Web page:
FAQ (Frequently Asked Questions)
What is the Advance Directive?
Oregon’s Advance Directive is the legal document that allows you to make your health care wishes known if you are unable to speak for yourself. The Advance Directive can serve one or both of these purposes:
- Health Care Representative (legally appoint a person to speak for you)
- Directions Regarding End of Life Care (to indicate your wishes)
Why should I complete an Advance Directive?
The Advance Directive offers peace of mind. If you are 18 or older you should consider completing an Advance Directive. You never know when you may unexpectedly be in a position where you cannot speak for yourself, such an accident or illness. In these situations having an Advance Directive can ease the stress on family members and loved ones if they are faced with critical decisions about your care.
If I appoint a Health Care Representative, what can that person do?
Your representative can make all decisions for you, just like you would if you could. They can choose your doctor and where you will receive your care, speak with your health team, review your medical record and authorize its release, accept or refuse all medical treatments and make arrangements for you when you die. You need to talk to your representative regarding all of these matters (and document them in your Directions Regarding My End of Life Care) so he/she knows what you want. The more information you give them the easier it will be when they have to make these decisions for you.
When does my Health Care Representative make decisions for me?
Your representative will make decisions for you if you can’t make them for yourself. However, if you want, your representative can speak on your behalf at any time, even if you are still capable of making your own decisions.
What if I don’t want to appoint a Health Care Representative or don’t have someone to appoint?
You do not have to appoint a Health Care Representative. If you choose not to have one, you can still complete part 4 “Directions Regarding My End of Life Care”. This will give your doctors the information they need to guide your care.
Can I have more than one Health Care Representative?
Family members are usually involved in the decision-making process and the majority of the time that works well. Occasionally, people will disagree about what is best. Oregon’s law allows one person as your Health Care Representative and two alternates in case your representative is not available. You can also indicate on your form if there is someone who you do NOT want to make decisions for you.
Will my Health Care Representative be responsible for my medical bills?
Don’t doctors make all of the life-and-death decisions?
Doctors will tell you about your medical condition, and what your treatment options are. They can provide guidance, but the decision to have a treatment, refuse a treatment or stop a treatment is yours.
Can my physician supersede my Health Care Representative’s Instructions?
Your Health Care Representative has the authority to speak for you. If your physician or health care facility is unable or unwilling to carry out your wishes, your representative may transfer you to the care of another physician or facility.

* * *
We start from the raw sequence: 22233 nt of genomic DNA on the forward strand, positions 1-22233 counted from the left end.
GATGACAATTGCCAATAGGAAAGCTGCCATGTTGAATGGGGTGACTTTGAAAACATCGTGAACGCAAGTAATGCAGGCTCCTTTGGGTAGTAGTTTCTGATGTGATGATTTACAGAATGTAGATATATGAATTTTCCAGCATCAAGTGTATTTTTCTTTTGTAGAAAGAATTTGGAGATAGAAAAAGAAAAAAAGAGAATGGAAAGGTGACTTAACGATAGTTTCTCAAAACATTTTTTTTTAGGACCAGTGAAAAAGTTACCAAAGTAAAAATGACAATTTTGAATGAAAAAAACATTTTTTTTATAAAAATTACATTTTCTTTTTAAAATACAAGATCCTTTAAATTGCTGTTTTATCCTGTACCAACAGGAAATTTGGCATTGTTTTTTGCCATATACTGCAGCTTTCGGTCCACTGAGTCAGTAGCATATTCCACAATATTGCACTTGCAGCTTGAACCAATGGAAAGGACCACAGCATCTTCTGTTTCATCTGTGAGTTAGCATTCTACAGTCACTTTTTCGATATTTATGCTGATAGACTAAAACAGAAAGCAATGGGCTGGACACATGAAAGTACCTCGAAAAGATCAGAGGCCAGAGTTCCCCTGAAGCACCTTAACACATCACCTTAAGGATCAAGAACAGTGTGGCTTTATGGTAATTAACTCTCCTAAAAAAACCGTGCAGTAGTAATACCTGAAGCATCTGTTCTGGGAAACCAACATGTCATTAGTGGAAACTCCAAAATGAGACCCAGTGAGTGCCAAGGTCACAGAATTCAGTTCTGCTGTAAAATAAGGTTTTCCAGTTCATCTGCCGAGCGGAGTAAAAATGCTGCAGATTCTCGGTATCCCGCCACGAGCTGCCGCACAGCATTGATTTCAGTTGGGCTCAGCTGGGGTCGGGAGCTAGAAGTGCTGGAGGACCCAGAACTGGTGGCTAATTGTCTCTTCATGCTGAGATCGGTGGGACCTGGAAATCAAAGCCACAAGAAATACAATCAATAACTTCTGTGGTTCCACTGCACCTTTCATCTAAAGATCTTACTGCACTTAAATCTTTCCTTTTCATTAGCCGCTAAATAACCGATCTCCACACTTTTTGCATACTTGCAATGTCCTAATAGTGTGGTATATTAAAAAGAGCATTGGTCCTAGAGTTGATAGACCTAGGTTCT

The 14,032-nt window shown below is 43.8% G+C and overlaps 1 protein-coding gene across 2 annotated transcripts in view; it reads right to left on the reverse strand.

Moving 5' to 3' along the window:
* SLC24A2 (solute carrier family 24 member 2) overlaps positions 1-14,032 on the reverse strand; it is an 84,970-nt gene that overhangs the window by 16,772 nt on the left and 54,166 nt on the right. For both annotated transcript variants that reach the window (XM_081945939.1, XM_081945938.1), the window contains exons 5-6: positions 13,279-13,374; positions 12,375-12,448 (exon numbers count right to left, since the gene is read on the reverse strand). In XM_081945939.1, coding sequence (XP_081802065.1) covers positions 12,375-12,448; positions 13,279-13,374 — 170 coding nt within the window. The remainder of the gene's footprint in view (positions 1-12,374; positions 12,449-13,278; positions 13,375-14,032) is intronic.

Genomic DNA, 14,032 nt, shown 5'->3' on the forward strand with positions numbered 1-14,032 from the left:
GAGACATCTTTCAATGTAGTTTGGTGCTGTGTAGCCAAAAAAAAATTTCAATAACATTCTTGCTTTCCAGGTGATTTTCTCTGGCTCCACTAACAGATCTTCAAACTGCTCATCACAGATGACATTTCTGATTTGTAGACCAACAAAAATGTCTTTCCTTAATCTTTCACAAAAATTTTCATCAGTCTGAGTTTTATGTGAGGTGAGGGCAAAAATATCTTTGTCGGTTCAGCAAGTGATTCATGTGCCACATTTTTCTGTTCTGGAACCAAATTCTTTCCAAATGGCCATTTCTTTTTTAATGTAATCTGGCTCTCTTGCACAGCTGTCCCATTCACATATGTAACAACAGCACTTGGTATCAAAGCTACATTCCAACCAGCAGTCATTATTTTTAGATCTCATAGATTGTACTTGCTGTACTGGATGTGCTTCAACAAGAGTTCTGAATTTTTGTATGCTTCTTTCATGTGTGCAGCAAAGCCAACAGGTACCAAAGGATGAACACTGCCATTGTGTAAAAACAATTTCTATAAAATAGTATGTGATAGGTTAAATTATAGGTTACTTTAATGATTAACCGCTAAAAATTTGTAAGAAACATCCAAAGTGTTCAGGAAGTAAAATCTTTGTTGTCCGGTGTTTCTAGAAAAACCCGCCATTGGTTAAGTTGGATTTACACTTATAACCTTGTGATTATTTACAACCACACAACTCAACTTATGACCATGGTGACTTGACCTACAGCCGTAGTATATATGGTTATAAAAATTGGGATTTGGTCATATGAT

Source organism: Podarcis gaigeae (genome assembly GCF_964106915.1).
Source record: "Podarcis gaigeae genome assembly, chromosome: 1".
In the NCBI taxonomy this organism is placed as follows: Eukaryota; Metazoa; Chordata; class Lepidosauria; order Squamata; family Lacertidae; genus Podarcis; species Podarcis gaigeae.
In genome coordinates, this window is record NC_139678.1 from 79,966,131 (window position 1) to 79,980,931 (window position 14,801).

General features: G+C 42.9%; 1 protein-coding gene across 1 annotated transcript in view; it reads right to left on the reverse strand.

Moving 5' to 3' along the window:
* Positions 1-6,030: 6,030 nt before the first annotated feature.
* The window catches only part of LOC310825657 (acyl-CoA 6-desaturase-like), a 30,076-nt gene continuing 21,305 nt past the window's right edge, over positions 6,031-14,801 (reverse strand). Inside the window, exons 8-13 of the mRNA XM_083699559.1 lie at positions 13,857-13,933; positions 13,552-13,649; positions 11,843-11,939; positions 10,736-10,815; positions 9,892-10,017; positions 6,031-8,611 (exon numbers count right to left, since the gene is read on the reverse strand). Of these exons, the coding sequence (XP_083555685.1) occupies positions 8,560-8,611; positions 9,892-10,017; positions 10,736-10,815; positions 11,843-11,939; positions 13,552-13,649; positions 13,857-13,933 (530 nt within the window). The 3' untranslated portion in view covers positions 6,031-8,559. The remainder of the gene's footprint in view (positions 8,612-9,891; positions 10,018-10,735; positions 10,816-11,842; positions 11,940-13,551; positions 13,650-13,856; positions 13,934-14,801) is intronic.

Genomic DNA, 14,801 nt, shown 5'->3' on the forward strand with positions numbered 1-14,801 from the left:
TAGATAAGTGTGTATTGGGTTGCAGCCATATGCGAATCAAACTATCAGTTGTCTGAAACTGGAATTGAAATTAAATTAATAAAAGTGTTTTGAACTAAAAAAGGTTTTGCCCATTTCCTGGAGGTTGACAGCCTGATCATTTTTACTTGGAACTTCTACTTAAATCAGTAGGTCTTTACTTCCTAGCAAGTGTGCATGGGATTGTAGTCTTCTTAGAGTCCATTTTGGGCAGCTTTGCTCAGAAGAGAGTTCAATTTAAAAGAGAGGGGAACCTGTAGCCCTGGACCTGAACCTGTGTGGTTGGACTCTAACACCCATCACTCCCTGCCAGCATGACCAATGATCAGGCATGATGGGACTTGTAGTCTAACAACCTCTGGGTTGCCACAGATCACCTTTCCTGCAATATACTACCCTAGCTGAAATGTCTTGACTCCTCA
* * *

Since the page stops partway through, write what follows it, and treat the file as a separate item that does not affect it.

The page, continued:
Do I need a Lawyer to help me complete my Advance Directive?
No. The law does not require an attorney to complete an Advance Directive. The most important part of completing your Advance Directive is to talk with your loved ones. Without having the conversation, your form may not be helpful.
Who can witness my Advance Directive?
Two witnesses or a notary are required to witness your Advance Directive. Be sure to read the witnessing requirements carefully under part 6 “WITNESS”.
Who Can Be My Witnesses if I Live in a Nursing Home?
If you live in a nursing home when you sign your Advance Directive, one of the witnesses must be an individual designated by the nursing home. Your second witness must not be a relative, anyone entitled to a part of your estate upon death, or an owner/employee of the nursing home. Your second witness can be a friend, pastor, neighbor, nursing home roommate, volunteer, etc.
Is my Advance Directive good in other states?
Many states have their own form of the Advance Directive and they may or may not honor Oregon’s although it would certainly carry weight as an expression of your wishes. If you reside part-time in another state, it would be a good idea to obtain that state’s official forms and complete them. Oregon does honor other state’s forms for non-residents.
What is a POLST form?
POLST is a medical order for those with advanced illness or frailty. A POLST should be completed with your doctor to direct the kinds of treatment you may want in a medical crisis. A POLST form does not replace the Advance Directive.
What do I do with my Advance Directive once I have completed it?
Once you have signed your Advance Directive and it has been witnessed, keep the original and make copies for your Health Care Representative and your medical providers. You may want to consider giving a copy to family, friends, and attorney if you have one. Be sure to keep the original for yourself in a visible, easy-to-find location.
What if I change my mind?
You can change your choices at anytime. The best way to make changes is to complete a new Advance Directive, including signature and witnesses and/or notary public. Inform all those that need to know about your new Advance Directive.
Do doctors or hospitals require a patient to have an Advance Directive?
No, they cannot require you to complete one. Doctors and hospitals should have information available for you about the Advance Directive and your right to make health care decisions.